Neuroscience Clerkship at UH/VA
 

DIFFERENTIAL DIAGNOSIS OF COMA

METABOLIC VS STRUCTURAL ETIOLOGIES

Coma has an extensive differential diagnosis. However, the patient’s neurological examination can help determine if the coma is most likely due to a structural Vs a diffuse process.  The key to this is whether there are any focal findings on the neurological examination of the comatose patient. Focal findings on exam usually indicates a structural problem, whereas a non-focal exam usually indicates a diffuse process.  Some examples of structural processes include stroke, tumor or abscess. The best examples of diffuse processes are metabolic and toxic etiologies.  Below is a list of some of the more common etiologies of coma by category and whether they are non-focal versus focal findings on neurological exam.

Differential Diagnosis of Coma

Vascular

Infarction [usually focal findings]

Large MCA stroke with swelling and compression of the contralateral hemisphere

Bilateral cerebral infarction (e.g., multiple emboli)

Brainstem infarction (e.g., basilar stroke)

Cerebellar infarct with brainstem compression/hydrocephalus

Sinus venous thrombosis

Hemorrhage [usually focal findings]

Spontaneous

- Subarachnoid hemorrhage

[caution: SAH may be focal or non-focal]

- Intracerebral hemorrhage

Pons

Cerebellar with brainstem compression

Thalamic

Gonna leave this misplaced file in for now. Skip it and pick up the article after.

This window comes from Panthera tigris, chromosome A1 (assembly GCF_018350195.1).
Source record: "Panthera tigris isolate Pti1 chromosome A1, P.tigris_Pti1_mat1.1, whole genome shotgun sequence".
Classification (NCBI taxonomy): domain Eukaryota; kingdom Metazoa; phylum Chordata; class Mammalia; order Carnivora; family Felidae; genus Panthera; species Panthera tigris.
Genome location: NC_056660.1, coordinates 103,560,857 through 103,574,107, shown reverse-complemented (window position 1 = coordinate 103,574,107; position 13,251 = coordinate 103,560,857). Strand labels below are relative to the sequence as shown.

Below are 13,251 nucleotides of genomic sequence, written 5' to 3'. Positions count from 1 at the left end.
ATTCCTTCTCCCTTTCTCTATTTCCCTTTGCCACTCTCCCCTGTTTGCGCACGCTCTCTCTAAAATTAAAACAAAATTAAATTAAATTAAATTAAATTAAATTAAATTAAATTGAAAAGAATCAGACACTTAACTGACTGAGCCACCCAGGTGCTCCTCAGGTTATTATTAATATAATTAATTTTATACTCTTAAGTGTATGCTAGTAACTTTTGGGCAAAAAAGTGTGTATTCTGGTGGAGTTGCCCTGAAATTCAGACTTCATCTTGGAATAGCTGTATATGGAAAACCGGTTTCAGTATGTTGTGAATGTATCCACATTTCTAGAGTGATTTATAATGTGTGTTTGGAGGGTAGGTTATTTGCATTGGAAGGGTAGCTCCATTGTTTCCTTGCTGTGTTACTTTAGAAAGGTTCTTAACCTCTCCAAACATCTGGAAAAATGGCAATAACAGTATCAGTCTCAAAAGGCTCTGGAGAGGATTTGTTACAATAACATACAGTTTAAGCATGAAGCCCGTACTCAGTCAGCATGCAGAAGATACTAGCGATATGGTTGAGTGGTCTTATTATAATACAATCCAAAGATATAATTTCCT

Basal ganglia or lobar (with extension into the ventricles or compression of the contralateral hemisphere)

Trauma [usually focal findings]

Subarachnoid hemorrhage

[caution: SAH may be focal or non-focal]

Epidural hematoma (with herniation or mass effect on the contralateral hemisphere)

Subdural hematoma (bilateral; or with herniation or mass effect on the contralateral hemisphere)

Multiple contusions

Diffuse axonal shear injury

[caution: axonal shear injury may be focal or non-focal]
 

Neoplasm (with herniation) [usually focal findings]
 

Toxic [usually non-focal findings]

Cyanide

Ethylene glycol

Carbon monoxide

Others

 

Drugs [usually non-focal findings]

     Alcohol

Barbiturates

[caution: Barbiturates may cause extraocular movement deficits]

Benzodiapezines

Opiates

Anticholinergics

Phencyclidine

Others


Metabolic [usually non-focal findings]

Hypoxia

Hypercapnia

Hypo/hypernatremia

Lactic acidosis

Hypercalcemia

Hypermagnesemia

Wernicke's encephalopathy

[caution: Wernicke's may cause ocular abnormalities and gait disturbance]

Hepatic encephalopathy

Uremia
 

Endocrine [usually non-focal findings]

Hypoglycemia
    
[caution: hypoglycemia may cause focal findings in some patients]

Hyperglycemic non-ketotic coma

Diabetic ketoacidosis

Myxedema (hypothyroidism)

Addisonian crisis
 

Infections

[caution: all may be focal or non-focal]

Bacterial meningitis

Fungal meningitis

Tuberculous meningitis

Syphilitic meningitis

Viral encephalitis
 

Anoxia (shock) [usually non-focal findings]

Fat embolism

[caution: may be focal or non-focal]
 

Hypertensive encephalopathy [usually focal findings]
 

Hydrocephalus

[caution: may be focal or non-focal]
 

Status epilepticus

[caution: may be focal or non-focal]

Post-ictal state

[caution: may be focal or non-focal]